A trip back in time for commemoration

A historic pharmacy that served passengers on board the great ocean liners which called to Cobh in Co Cork at the turn of the 20th century has stepped back in time to commemorate the sinking of Titanic.

A historic pharmacy that served passengers on board the great ocean liners which called to Cobh in Co Cork at the turn of the 20th century has stepped back in time to commemorate the sinking of Titanic.

Dispensing bottles and jars from the early 1900s have been dusted down, and strange potions, powders, and ointments from yesteryear have been put on display on the shelves of Wilson’s Pharmacy as part of the town’s week-long Titanic 2012 centenary commemorative events.

President Michael D Higgins will today attend a national tribute to mark exactly 100 years since the doomed liner sailed from Cobh.

Final arrangements were being made last night to accommodate the thousands expected in the town.

Cobh was bustling with visitors yesterday, and Wilson’s Pharmacy staff, dressed in period costume, were swamped with curious visitors.

“A lot of younger people have never seen some of the items before and a lot of the older people would remember them,” said pharmacy owner Therese Wilson.

She is the third generation to run the family business. Her grandfather John Wilson from Cobh, began his apprenticeship in Lester’s Pharmacy in St Patrick’s Street. After qualifying, he worked in Belfast and Dublin, where he met Christina Jesop.

She had trained at Furlong’s Chemist and qualified as a pharmacist in 1900 — the first female pharmacist to qualify in the south of Ireland. She worked in the apothecary for the South Dublin Union — now St James’s Hospital.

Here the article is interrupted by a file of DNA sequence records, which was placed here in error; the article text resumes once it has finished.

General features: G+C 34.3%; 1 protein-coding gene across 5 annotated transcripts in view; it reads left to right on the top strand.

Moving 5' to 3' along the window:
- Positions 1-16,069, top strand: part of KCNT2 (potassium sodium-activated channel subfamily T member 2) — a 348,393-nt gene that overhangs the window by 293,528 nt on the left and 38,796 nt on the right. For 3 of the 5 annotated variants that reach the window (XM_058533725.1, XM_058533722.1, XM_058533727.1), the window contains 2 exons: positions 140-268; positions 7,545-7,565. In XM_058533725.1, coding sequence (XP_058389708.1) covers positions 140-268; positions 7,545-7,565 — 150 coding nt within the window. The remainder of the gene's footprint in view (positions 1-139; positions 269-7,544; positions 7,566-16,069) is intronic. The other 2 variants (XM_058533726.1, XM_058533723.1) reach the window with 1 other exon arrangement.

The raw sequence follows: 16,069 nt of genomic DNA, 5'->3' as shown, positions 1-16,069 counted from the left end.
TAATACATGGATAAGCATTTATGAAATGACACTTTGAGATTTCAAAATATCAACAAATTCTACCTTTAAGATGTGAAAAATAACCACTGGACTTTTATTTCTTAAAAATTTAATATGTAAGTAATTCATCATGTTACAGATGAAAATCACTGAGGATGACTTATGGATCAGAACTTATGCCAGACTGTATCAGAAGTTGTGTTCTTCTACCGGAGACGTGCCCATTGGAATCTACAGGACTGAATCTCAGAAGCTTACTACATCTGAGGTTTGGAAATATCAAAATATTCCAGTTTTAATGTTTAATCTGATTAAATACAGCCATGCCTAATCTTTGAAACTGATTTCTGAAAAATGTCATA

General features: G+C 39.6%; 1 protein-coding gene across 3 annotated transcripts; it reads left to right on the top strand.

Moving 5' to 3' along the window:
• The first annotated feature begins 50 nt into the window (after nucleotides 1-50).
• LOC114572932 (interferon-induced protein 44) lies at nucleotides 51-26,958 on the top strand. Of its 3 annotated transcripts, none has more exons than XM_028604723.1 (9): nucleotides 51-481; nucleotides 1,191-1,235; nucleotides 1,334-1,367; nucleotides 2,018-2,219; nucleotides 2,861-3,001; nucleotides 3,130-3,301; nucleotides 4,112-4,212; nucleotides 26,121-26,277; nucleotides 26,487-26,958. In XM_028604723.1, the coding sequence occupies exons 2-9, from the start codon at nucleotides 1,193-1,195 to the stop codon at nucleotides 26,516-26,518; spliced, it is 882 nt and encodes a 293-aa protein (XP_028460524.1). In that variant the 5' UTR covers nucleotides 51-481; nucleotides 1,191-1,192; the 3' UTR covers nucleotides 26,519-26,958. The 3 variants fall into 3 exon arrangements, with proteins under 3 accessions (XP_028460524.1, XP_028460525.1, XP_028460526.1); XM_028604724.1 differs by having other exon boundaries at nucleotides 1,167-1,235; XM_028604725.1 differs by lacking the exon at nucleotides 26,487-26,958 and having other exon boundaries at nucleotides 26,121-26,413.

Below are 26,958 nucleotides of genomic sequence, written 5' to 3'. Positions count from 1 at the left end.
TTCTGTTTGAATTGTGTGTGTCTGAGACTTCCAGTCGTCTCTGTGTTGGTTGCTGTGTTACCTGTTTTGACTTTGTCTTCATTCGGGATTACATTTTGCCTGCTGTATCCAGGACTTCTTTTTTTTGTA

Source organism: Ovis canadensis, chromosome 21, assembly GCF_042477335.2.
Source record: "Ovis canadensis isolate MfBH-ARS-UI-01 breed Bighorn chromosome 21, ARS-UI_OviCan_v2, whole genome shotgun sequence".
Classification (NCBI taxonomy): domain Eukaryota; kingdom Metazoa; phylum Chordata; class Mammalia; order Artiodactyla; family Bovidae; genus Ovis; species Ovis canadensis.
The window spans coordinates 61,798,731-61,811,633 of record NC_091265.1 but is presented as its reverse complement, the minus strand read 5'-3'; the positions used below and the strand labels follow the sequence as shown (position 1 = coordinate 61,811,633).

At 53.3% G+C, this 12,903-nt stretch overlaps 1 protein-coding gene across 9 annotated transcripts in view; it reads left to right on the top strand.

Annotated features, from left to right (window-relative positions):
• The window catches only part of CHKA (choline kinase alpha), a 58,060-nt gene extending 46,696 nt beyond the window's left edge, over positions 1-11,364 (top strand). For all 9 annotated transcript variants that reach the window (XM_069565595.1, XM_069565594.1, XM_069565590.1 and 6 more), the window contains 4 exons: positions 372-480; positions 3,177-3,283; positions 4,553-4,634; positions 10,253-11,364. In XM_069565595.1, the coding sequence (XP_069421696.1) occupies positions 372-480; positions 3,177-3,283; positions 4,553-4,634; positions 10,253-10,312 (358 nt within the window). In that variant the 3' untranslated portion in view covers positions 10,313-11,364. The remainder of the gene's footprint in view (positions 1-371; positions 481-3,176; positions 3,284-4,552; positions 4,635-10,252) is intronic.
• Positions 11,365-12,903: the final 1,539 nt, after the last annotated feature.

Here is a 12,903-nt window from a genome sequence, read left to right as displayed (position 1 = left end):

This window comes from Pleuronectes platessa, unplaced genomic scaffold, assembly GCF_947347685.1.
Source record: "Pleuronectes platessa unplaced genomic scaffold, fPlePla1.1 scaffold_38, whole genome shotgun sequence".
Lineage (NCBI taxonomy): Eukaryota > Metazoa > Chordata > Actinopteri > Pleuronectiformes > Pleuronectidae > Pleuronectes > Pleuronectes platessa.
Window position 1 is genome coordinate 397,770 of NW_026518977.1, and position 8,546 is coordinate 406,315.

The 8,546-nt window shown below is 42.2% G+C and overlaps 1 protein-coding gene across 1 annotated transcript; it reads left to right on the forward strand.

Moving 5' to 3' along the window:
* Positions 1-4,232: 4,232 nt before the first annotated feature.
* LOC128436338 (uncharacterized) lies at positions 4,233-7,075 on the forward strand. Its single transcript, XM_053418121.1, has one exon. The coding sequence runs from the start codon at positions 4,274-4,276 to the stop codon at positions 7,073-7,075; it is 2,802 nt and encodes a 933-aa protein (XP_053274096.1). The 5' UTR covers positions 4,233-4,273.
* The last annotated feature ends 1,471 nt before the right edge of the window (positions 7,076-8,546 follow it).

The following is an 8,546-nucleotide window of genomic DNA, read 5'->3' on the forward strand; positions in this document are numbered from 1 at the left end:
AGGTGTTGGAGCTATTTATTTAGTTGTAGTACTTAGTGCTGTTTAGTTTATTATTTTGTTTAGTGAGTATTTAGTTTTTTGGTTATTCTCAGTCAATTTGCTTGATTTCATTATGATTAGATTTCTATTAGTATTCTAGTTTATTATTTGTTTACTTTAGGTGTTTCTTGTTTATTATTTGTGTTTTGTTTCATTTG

The couple married and returned to Cobh where they founded Wilson’s Pharmacy on West Beach St in 1907, specialising in “family medicines, toilet articles and select perfumery”.

Three of their children, Jasper, John, and Maura, became pharmacists. Their granddaughter, Therese Wilson Downey, runs the shop today.

Among the items on display this week are ledgers from 1910 to 1918 showing customer orders for passengers travelling on White Star and Cunard Company ships which called on Cobh.

The orders were forwarded by telegram to Wilson’s, who prepared the items, such as tooth brushes, soap and combs, for delivery to the ships once they dropped anchor in Cork Harbour.

Other items on display include:

* Jars of iodine and zinc ointment;

* Gentian anti-septic;

* Hippo wine;

* Clearsight solution;

* Compound liquor; powder;

* Epsom salts.

Annette Finucane, who has worked in the pharmacy for almost 20 years, spent most of yesterday posing for photographs with visitors.

“People were doing up their shop windows for the week so we said we’d go that little bit further,” she said.

“People do take a second look when they arrive in to the shop. We’re just trying to get in to the spirit of things.”

There were long queues outside the Titanic Experience visitor centre again yesterday as people flocked to visit.

Meanwhile, the President is due to inspect a naval guard of honour at 2pm today, before an ecumenical service at St Colman’s Cathedral concludes with a recital of the cathedral’s 49-bell carillon.

Bonfires will blaze on headlands and islands along the south-west coast this evening to coincide with the actual time the Titanic passed them this day 100 years ago.

The last fire will be lit at 6.12pm on Dursey Island — the last land Titanic passengers would have seen before the disaster.



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